I’m taking the information I list in this post from Brene Brown’s Daring Greatly and I’ll list source information at the bottom of this post.
Here’s a great quote from the start of her chapter on the Vulnerability Armory:
“As children we found ways to protect ourselves from vulnerability, from being hurt, diminished, and disappointed. We put on armor; we used our thoughts, emotions, and behaviors as weapons; and we learned how to make ourselves scarce, even to disappear. Now as adults we realize that to live with courage, purpose, and connection – to be the person whom we long to be – we must again be vulnerable. We must take off the armor, put down the weapons, show up, and let ourselves be seen.” (p.112)
The armor Brene Brown talks about acts as a shield against vulnerability. The major shields (used by just about everyone at some point) are:
This is the experience of feeling the intense emotion of joy and as soon as we feel that, our thoughts immediately go to catastrophe. Here’s an example: my life was looking pretty good – I had a decent job, good friends, my children were healthy…and in that moment my thoughts went to “something bad is going to happen, I’ve got it too good.” I’m very good a rehearsing tragedy and less good at accepting (and enjoying) the moments of joy when they come to me.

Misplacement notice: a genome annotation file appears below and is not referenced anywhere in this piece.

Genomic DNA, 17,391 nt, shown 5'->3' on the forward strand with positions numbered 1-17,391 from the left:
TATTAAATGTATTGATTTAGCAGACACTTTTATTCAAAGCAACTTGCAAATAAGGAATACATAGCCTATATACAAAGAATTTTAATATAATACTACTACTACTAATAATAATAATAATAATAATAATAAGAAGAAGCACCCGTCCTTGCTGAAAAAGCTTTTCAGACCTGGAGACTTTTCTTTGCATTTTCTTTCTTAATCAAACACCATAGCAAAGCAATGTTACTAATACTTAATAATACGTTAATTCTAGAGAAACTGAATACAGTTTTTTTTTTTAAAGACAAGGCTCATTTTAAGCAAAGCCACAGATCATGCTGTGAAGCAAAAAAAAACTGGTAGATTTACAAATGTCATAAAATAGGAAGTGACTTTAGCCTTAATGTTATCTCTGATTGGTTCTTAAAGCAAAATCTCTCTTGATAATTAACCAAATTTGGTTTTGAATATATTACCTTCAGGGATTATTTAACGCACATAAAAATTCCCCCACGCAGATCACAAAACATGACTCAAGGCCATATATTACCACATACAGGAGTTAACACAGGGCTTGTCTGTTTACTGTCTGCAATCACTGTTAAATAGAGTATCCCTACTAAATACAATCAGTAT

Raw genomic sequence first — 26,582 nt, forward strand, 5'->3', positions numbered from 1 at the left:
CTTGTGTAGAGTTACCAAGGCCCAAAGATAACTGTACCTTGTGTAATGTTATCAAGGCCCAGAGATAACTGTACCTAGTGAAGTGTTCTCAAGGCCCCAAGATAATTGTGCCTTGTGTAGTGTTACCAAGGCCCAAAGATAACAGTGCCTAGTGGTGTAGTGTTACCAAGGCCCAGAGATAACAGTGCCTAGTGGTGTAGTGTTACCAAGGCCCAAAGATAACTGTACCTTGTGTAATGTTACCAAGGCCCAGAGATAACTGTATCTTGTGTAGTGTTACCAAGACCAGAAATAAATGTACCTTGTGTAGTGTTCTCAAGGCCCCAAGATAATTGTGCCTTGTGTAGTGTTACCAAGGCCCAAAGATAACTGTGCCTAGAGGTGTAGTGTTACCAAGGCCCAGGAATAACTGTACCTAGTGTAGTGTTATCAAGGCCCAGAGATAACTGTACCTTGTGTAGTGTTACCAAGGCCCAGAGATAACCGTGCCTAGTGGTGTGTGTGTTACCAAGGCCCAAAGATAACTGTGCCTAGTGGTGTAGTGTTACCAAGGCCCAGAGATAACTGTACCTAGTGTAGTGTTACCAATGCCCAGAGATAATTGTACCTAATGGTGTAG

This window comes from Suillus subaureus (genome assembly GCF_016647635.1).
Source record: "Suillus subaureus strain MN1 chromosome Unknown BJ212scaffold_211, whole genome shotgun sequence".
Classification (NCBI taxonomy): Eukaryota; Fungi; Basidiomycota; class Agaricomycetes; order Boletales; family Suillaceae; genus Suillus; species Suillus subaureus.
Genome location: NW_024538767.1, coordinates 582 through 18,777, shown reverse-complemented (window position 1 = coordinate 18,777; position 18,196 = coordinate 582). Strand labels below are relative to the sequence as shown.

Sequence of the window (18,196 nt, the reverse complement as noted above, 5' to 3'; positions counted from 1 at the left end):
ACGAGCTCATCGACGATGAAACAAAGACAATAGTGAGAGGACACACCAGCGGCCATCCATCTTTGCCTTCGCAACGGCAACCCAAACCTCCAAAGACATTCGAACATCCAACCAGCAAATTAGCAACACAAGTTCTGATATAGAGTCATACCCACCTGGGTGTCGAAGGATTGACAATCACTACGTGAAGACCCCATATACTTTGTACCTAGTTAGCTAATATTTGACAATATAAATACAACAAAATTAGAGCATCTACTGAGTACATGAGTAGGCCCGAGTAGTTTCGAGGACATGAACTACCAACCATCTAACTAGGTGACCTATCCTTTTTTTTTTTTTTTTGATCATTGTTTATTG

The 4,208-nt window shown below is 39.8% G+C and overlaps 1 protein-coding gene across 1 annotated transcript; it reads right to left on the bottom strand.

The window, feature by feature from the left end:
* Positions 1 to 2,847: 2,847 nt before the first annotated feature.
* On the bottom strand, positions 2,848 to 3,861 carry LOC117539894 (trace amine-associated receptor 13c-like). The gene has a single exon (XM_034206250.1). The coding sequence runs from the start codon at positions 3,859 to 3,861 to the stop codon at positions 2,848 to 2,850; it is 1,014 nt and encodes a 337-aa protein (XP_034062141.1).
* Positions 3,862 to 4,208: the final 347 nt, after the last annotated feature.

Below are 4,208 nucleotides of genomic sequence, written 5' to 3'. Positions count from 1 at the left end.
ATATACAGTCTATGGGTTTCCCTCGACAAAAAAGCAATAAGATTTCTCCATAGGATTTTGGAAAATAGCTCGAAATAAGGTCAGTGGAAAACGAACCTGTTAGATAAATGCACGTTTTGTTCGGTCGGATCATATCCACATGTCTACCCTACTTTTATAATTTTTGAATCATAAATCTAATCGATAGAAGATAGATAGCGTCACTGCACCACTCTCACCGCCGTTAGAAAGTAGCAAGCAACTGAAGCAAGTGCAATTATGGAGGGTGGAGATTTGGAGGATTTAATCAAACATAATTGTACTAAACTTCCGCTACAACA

If I can make myself ‘perfect’, then I’ll feel accepted, and I can avoid the feelings of shame, judgement, and blame. There are a few problems with this – I can’t attain perfection, it sets me up to feel more shame because I’m never ‘good enough’, and it becomes a vicious cycle of striving and self-loathing. This was (and is to a lesser extent) my modus operandi.
Numbing can come in the form of addictions and eating disorders. But…it also comes in making ourselves super busy, eating chocolate when we feel crappy, playing video games/watching TV/surfing the internet for hours, having that glass of wine to ‘take the edge off’ our day. The research shows the main drivers for numbing are shame, anxiety, and disconnection. These are very uncomfortable feelings and when we don’t have strategies for sitting in them, we numb the emotion (which means we actually numb all emotions – we can’t ‘selectively’ numb).
Some less common shields are:
- “Viking or Victim” – these people have no use for vulnerability and possess a worldview that sees all of mankind categorized either into “Victims” (those who can’t hold their own and are being taken advantage of) and “Vikings” (those who are constantly on guard against being the victim, who dominate and try to stay in control)
- “Letting it all hang out” – this is oversharing when there isn’t the level of connection in the relationship to bear that level of vulnerability (floodlighting) as well as oversharing with the intent to shock and get attention (the smash and grab)
- “Serpentining” – the immense efforts used to avoid vulnerability; it might mean “trying to control a situation, backing out of it, pretending it’s not happening, or maybe even pretending that you don’t care.” (p.165)
- “Cynicism, criticism, cool, and cruelty” – these are pretty self-explanatory and do a good job at shutting down vulnerability in the person and in others
In the Vulnerability Armory chapter in Daring Greatly Brene Brown talks about the things we can do in each category to help us take down our shields. I don’t have time or space to go into them but here’s the source information for the book:
Source: Brown, B. (2012). Daring Greatly: How the Courage to Be Vulnerable Transforms the Way We Live, Love, Parent, and Lead. New York, New York: Gotham Books.